In order to change your habits, you have to interrupt the pattern of behavior. As we all know, this is often easier said than done. Snacking itself isn’t inherently unhealthy. Sometimes, people “unconsciously snack” when feeling bored, stressed, or emotional. Here are a few nutrition experts advice on how to stop mindless snacking.
#1 Set Boundaries For Yourself.
Robert Glatter, MD and an assistant professor of emergency medicine at Lenox Hill Hospital, Northwell Health, says that you can channel self-control by getting into the habit of choosing healthier snack foods. Then you can work on portioning them out to avoid overeating.
#2 Try To Eat Slowly.
Robert Glatter also recommends slowing down when eating. “Eating slowly is also one of the most important behaviors to adapt, Eating slowly helps to slow digestion, and re-calibrates your body to better determine if you are eating truly because you are hungry, or secondary to emotion.”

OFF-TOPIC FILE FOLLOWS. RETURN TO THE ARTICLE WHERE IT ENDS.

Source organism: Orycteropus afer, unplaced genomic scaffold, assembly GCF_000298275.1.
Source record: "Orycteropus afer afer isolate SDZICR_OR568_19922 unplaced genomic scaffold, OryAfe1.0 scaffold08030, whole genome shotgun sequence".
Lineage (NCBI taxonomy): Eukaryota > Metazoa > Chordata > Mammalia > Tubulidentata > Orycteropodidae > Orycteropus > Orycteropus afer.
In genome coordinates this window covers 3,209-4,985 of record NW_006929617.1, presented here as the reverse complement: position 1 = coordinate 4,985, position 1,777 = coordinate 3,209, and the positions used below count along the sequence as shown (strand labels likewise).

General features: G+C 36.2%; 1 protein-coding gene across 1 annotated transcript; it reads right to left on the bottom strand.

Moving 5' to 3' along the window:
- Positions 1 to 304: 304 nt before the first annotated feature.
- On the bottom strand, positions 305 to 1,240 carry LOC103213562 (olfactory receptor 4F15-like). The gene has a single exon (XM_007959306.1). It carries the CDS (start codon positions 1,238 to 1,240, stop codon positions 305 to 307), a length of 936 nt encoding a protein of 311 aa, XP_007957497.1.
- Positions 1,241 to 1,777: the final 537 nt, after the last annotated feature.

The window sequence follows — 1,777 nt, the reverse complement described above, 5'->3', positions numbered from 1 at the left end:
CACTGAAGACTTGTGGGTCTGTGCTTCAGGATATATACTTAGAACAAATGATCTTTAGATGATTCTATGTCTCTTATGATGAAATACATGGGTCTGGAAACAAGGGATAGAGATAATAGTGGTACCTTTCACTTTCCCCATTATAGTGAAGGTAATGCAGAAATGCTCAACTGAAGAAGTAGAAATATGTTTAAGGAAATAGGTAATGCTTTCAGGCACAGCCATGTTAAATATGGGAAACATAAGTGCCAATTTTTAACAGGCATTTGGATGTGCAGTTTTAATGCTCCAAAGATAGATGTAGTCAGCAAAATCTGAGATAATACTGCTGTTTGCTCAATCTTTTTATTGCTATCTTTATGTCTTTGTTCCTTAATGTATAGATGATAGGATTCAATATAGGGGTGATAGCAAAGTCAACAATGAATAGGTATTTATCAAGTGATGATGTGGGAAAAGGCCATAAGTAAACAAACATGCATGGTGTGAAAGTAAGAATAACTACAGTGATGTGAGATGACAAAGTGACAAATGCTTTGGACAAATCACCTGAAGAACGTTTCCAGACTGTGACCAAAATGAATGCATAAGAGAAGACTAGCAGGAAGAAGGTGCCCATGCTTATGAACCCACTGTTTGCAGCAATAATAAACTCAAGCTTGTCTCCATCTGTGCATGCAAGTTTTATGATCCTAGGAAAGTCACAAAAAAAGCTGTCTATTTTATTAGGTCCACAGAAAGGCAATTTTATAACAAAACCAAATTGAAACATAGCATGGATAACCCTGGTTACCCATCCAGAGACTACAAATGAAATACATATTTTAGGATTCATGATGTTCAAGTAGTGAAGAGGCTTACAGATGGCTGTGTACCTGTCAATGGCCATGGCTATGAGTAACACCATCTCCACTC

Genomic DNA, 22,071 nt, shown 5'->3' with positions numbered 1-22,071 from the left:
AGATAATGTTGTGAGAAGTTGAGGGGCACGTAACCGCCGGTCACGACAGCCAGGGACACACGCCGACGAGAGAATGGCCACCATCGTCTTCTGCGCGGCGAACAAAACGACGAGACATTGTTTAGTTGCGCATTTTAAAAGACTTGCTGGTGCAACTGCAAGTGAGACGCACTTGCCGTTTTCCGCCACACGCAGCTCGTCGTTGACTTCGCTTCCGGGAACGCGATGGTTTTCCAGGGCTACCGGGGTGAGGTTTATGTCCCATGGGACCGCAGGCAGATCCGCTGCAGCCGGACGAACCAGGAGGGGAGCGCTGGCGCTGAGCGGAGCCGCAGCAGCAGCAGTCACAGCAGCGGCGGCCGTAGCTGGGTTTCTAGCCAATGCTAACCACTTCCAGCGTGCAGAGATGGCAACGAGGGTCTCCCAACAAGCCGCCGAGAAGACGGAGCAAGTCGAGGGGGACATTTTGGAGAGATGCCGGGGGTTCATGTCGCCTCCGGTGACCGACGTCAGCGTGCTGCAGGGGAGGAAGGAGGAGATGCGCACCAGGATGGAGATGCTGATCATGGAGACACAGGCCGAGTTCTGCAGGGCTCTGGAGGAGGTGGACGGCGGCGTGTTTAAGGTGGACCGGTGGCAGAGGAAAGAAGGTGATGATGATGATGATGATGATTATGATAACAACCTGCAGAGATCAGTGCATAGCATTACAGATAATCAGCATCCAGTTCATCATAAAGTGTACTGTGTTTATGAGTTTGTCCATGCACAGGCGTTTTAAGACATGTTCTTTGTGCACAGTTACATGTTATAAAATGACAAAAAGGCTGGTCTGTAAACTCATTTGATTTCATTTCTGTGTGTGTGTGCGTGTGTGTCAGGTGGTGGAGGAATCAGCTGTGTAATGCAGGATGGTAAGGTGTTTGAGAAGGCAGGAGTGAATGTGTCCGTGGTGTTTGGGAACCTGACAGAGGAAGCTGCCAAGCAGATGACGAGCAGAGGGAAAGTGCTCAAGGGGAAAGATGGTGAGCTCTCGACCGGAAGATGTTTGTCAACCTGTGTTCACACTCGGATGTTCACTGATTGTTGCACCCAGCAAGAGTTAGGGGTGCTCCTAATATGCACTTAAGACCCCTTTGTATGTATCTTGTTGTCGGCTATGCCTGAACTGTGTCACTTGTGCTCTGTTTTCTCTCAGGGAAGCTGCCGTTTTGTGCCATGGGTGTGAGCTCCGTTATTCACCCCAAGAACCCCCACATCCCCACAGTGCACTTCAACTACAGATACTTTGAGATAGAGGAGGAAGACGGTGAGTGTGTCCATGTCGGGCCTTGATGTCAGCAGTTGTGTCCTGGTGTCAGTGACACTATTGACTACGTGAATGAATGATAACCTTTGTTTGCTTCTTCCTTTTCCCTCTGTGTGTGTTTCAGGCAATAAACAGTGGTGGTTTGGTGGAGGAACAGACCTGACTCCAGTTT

#3 Focus On Your Feelings.
If snacking is an emotional habit, focus on your feelings rather than food. The key is to retrain your brain to focus on your emotional state, and use alternative techniques to replace hunger with more pleasant feelings so you won’t be tempted to binge on snack food unconsciously.
#4 Tracking Your Snacking.
Start tracking your snacks in a note on your phone, or in a physical notebook or journal. Food journaling is an excellent way to be mindful of your snacking, it is also important to not only record what you are eating when you are eating it but it is also important to jot down some notes about how you are feeling and why you are eating.
#5 Make Unhealthy Snacks Less Accessible.
If tempting foods are taken out of the equation, you’re less likely to graze. It is important not to leave food and snacks just lying around for you to eat whenever you want. Making it more difficult to eat snack foods will greatly reduce the amount of mindless eating you are doing.
#6 Don’t Associate Snacks With Rewards.
Many parents will still give junk food or sweets to children as a reward for being good or achieving goals. When the child gets the snack, they get a dopamine surge in their brain because they have been recognized for doing well by their parents.